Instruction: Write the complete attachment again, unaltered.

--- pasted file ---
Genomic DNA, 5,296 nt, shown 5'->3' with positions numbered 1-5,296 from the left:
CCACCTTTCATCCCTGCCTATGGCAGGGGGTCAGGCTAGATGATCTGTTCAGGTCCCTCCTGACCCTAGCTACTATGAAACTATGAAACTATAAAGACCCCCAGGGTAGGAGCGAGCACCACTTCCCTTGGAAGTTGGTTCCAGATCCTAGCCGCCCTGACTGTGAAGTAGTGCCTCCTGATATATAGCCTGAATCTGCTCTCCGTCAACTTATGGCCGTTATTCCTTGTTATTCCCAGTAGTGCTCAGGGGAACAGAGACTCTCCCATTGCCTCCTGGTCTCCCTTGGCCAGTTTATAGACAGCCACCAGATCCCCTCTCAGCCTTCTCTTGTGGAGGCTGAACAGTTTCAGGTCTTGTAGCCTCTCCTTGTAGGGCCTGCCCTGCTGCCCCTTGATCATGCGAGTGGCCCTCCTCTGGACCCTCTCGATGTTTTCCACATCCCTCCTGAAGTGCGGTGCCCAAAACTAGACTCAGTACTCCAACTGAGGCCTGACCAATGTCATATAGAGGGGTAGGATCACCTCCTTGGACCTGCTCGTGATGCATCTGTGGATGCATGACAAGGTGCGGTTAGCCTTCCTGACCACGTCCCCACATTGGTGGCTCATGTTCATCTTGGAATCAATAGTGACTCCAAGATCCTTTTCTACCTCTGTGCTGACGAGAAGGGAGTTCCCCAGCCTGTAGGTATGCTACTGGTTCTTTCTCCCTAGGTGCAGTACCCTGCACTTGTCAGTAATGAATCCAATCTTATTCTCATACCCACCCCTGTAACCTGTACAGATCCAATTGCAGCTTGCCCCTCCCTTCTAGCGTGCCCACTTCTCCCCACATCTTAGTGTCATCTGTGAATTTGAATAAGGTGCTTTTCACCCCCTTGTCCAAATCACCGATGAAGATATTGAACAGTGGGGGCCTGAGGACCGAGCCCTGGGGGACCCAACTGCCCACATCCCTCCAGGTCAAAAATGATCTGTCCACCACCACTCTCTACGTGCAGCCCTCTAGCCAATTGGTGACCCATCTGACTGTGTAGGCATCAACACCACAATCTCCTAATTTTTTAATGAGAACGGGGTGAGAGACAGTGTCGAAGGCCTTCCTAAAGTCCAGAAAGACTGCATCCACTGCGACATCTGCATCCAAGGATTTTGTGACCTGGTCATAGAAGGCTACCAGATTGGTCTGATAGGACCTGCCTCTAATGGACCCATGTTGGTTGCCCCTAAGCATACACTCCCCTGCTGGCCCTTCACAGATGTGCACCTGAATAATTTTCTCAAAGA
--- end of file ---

Genomic DNA, 5,296 nt, shown 5'->3' with positions numbered 1-5,296 from the left:
CCACCTTTCATCCCTGCCTATGGCAGGGGGTCAGGCTAGATGATCTGTTCAGGTCCCTCCTGACCCTAGCTACTATGAAACTATGAAACTATAAAGACCCCCAGGGTAGGAGCGAGCACCACTTCCCTTGGAAGTTGGTTCCAGATCCTAGCCGCCCTGACTGTGAAGTAGTGCCTCCTGATATATAGCCTGAATCTGCTCTCCGTCAACTTATGGCCGTTATTCCTTGTTATTCCCAGTAGTGCTCAGGGGAACAGAGACTCTCCCATTGCCTCCTGGTCTCCCTTGGCCAGTTTATAGACAGCCACCAGATCCCCTCTCAGCCTTCTCTTGTGGAGGCTGAACAGTTTCAGGTCTTGTAGCCTCTCCTTGTAGGGCCTGCCCTGCTGCCCCTTGATCATGCGAGTGGCCCTCCTCTGGACCCTCTCGATGTTTTCCACATCCCTCCTGAAGTGCGGTGCCCAAAACTAGACTCAGTACTCCAACTGAGGCCTGACCAATGTCATATAGAGGGGTAGGATCACCTCCTTGGACCTGCTCGTGATGCATCTGTGGATGCATGACAAGGTGCGGTTAGCCTTCCTGACCACGTCCCCACATTGGTGGCTCATGTTCATCTTGGAATCAATAGTGACTCCAAGATCCTTTTCTACCTCTGTGCTGACGAGAAGGGAGTTCCCCAGCCTGTAGGTATGCTACTGGTTCTTTCTCCCTAGGTGCAGTACCCTGCACTTGTCAGTAATGAATCCAATCTTATTCTCATACCCACCCCTGTAACCTGTACAGATCCAATTGCAGCTTGCCCCTCCCTTCTAGCGTGCCCACTTCTCCCCACATCTTAGTGTCATCTGTGAATTTGAATAAGGTGCTTTTCACCCCCTTGTCCAAATCACCGATGAAGATATTGAACAGTGGGGGCCTGAGGACCGAGCCCTGGGGGACCCAACTGCCCACATCCCTCCAGGTCAAAAATGATCTGTCCACCACCACTCTCTACGTGCAGCCCTCTAGCCAATTGGTGACCCATCTGACTGTGTAGGCATCAACACCACAATCTCCTAATTTTTTAATGAGAACGGGGTGAGAGACAGTGTCGAAGGCCTTCCTAAAGTCCAGAAAGACTGCATCCACTGCGACATCTGCATCCAAGGATTTTGTGACCTGGTCATAGAAGGCTACCAGATTGGTCTGATAGGACCTGCCTCTAATGGACCCATGTTGGTTGCCCCTAAGCATACACTCCCCTGCTGGCCCTTCACAGATGTGCACCTGAATAATTTTCTCAAAGA